Airsoft, like any other sport, involves many scientific principles that go relatively unnoticed. In the heat of battle, one would rarely worry about something like transferring kinetic energy. While knowing airsoft physics won’t realistically help you in the game, it’s good to know the principles. On the other hand, knowing granular projectiles can help you in your game.
The pellets transmit very small amounts of kinetic energy mainly because of their size. Energy transfer is basically impact force. Airsoft and Paintball’s energy transfers have been compared, and Paintball transmits exponentially more energy. Energy transfers are measured in joules, which is the SI derived unit of energy. A standard 20g BB travels at 300 ft/sec. 8 joules, while a standard paintball travels at the same speed approximately 12 joules. Energy transfer can actually be calculated using a mathematical formula; E = 1/2mv2, where E equals joules, m is mass in kilograms, and v is velocity in meters per second. Since paintballs transmit more kinetic energy, they can be considered more harmful than airsoft pellets.
The weight of airsoft pellets greatly affects their speed and trajectory. The lighter the grain, the faster it will travel, but it will also be less fine due to the fact that it will be more susceptible to environmental factors such as wind. Heavier pellets have straighter trajectories, so they are favorable to lighter pellets, but in many cases heavier pellets cannot be used because the airsoft gun using them is not powerful enough to propel the pellets at a rapid rate. Therefore, players who want to use pellets heavier than 0.25 grams need to upgrade their rifle. Another benefit of heavy pellets is that they decelerate slowly, unlike light pellets, which start quickly but quickly lose speed. An Airsoft sniper typically uses .30g pellets because of their higher stability, but sniper weights can go as low as .43g (although expensive upgrades are needed to use this pellet grade). The heaviest pellet is 0.88 g, which is never used in airsoft because it is incredibly slow, not to mention very dangerous, since it is usually made of steel.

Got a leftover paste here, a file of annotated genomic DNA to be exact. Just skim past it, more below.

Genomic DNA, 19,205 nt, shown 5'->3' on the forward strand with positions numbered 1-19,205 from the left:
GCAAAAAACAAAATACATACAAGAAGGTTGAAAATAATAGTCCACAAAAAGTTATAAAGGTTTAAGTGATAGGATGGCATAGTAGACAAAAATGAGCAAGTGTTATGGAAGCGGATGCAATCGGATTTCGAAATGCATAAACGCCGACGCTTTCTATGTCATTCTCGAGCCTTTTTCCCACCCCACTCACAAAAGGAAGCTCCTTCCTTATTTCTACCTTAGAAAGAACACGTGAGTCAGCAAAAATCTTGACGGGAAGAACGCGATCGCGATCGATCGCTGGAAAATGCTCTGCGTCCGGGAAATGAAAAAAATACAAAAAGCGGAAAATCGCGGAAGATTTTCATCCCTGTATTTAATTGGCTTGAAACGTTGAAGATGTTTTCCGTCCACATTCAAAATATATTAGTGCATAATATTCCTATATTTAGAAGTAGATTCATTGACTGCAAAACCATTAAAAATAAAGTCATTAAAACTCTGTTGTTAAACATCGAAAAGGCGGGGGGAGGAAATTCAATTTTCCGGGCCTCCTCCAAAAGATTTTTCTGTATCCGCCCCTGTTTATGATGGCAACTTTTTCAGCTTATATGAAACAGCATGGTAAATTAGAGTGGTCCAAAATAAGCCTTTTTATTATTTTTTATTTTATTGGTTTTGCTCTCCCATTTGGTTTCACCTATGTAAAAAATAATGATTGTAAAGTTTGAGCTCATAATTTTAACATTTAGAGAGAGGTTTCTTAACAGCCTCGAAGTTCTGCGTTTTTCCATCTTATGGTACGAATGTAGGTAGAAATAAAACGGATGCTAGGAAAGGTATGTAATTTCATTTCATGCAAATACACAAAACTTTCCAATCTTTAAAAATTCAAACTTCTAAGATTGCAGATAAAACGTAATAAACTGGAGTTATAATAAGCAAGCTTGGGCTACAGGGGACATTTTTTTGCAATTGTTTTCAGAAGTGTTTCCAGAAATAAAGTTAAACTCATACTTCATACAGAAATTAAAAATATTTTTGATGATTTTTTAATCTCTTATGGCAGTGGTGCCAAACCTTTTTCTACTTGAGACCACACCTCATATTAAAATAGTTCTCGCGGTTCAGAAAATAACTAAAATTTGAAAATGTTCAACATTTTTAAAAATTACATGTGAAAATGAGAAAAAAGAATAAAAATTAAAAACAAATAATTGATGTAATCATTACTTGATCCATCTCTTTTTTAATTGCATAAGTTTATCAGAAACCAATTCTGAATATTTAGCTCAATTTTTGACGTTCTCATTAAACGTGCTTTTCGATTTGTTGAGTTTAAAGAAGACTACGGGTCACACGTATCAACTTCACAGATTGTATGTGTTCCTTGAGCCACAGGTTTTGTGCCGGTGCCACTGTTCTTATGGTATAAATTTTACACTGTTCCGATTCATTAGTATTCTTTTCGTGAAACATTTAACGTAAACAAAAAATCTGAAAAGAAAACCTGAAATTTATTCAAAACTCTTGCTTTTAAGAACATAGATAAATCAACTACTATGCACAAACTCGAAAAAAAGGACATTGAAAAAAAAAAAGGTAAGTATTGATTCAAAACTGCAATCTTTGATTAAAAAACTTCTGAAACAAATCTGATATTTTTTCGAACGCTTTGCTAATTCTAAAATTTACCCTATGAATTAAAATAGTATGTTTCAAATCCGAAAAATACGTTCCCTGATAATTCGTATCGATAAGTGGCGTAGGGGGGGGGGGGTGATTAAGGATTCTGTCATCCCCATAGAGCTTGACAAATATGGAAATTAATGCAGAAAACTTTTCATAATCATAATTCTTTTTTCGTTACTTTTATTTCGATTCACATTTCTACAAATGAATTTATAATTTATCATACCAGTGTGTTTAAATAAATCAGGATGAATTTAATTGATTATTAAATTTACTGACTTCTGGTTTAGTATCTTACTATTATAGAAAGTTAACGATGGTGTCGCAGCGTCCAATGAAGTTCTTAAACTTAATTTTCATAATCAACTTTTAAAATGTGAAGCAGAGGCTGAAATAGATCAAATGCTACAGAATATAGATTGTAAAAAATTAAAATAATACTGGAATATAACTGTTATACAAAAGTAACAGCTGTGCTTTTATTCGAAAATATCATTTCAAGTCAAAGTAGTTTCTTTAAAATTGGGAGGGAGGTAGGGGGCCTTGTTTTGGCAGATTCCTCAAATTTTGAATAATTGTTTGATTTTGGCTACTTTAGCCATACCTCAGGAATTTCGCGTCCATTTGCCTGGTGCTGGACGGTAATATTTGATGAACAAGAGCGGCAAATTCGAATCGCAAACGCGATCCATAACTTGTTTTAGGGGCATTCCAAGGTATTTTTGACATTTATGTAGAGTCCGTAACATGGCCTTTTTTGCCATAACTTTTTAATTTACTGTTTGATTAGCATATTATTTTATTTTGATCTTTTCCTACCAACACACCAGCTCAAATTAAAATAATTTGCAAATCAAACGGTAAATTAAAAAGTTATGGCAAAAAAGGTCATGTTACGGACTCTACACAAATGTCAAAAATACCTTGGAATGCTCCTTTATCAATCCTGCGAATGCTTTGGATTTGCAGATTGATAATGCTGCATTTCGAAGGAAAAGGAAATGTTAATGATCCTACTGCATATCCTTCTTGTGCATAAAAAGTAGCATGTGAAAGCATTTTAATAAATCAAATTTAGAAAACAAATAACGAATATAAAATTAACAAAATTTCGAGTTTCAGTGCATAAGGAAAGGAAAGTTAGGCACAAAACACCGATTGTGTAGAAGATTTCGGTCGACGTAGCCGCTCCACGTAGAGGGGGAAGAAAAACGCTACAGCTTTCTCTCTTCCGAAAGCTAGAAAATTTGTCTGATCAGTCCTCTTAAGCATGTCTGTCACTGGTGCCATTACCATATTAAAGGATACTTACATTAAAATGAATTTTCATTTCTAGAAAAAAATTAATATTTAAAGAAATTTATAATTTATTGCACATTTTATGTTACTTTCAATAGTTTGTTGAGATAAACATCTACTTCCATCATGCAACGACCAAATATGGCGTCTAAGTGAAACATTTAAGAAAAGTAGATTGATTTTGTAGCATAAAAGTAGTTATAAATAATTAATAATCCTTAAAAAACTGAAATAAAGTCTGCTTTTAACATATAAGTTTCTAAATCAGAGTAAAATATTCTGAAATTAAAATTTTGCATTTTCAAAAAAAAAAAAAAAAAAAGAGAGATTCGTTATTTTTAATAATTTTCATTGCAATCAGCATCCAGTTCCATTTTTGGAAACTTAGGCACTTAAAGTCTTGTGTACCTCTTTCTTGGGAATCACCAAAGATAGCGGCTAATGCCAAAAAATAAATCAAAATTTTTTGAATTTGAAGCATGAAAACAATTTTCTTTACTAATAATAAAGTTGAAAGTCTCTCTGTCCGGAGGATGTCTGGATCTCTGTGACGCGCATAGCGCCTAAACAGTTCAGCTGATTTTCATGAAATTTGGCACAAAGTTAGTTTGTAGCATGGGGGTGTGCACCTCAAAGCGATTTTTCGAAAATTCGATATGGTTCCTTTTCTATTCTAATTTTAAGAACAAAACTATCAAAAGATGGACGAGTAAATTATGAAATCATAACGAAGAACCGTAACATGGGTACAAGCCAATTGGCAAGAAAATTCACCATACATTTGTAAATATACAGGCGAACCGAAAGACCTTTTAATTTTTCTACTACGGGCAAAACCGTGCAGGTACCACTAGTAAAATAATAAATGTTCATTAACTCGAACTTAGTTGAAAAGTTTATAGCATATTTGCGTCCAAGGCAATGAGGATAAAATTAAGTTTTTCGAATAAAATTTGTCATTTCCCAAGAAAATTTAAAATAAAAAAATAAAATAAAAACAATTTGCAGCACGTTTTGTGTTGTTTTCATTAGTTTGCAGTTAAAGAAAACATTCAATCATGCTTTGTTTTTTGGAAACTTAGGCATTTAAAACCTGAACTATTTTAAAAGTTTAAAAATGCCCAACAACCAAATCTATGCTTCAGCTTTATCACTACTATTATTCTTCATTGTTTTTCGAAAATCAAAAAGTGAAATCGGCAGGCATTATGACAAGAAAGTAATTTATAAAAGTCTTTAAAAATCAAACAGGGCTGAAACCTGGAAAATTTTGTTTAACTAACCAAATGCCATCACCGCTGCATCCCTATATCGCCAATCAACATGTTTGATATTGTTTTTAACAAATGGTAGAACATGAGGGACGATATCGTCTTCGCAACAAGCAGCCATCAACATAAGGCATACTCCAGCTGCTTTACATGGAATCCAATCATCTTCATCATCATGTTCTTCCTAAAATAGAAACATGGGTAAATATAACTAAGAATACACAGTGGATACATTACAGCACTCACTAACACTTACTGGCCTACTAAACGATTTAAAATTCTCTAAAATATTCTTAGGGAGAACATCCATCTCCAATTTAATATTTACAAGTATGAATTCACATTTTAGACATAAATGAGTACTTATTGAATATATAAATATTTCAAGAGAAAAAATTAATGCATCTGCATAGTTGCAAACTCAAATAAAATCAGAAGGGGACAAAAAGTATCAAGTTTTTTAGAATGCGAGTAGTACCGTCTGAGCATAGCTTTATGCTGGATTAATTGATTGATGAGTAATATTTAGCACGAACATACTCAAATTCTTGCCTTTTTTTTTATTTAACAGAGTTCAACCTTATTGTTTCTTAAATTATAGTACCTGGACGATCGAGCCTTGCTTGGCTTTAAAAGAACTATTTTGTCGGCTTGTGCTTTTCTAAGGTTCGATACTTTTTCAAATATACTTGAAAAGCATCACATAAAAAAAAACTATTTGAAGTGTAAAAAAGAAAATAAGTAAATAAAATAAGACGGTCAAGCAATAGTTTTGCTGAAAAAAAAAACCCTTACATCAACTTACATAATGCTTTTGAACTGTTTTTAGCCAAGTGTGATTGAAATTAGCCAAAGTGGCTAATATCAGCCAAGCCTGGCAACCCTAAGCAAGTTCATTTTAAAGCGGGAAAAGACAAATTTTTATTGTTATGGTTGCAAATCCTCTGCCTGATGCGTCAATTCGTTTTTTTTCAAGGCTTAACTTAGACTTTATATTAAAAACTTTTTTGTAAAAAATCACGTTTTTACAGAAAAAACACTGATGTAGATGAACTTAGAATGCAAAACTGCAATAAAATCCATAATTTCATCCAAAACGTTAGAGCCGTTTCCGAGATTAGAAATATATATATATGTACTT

The velocity of the pellet is primarily determined by the tension of the spring used to propel the pellet, or, in the case of gas airsoft guns, the type of gas used. The energy transfer is proportional to the velocity of the pellet, and the velocity is also strongly affected by the weight. For example, a .12g pellet using .800J (common energy rating in airsoft) energy will initially transmit 375 fps. However, a 20-gram pellet using the same amount of energy will only travel about 280 fps, and a 0.45-gram pellet will travel at about 200 fps. For a .45 gram pellet to reach a velocity of 375 fps from a .12 gram pellet, it would need to use more than 2.50 joules of energy.
Bernoulli’s principle is the way pellets fly. It is also interesting that this is the principle by which planes reach lift. Bernoulli’s principle states that fluid velocities increase with decreasing pressure. For airsoft, there is a liquid (air) above the pellet at a relatively high velocity, which means that the pressure above the airsoft pellet is lower than the pressure below it, as there is less air flowing under the pellet as there is above it. Therefore, the pressure under the pneumatic pellet will push the pellet up and lift it up, allowing it to fly for a long period of time. The jump systems in airsoft guns apply backspin to the pellets, which makes air travel faster along the top of the pellet and creates a larger pressure difference between the top and bottom.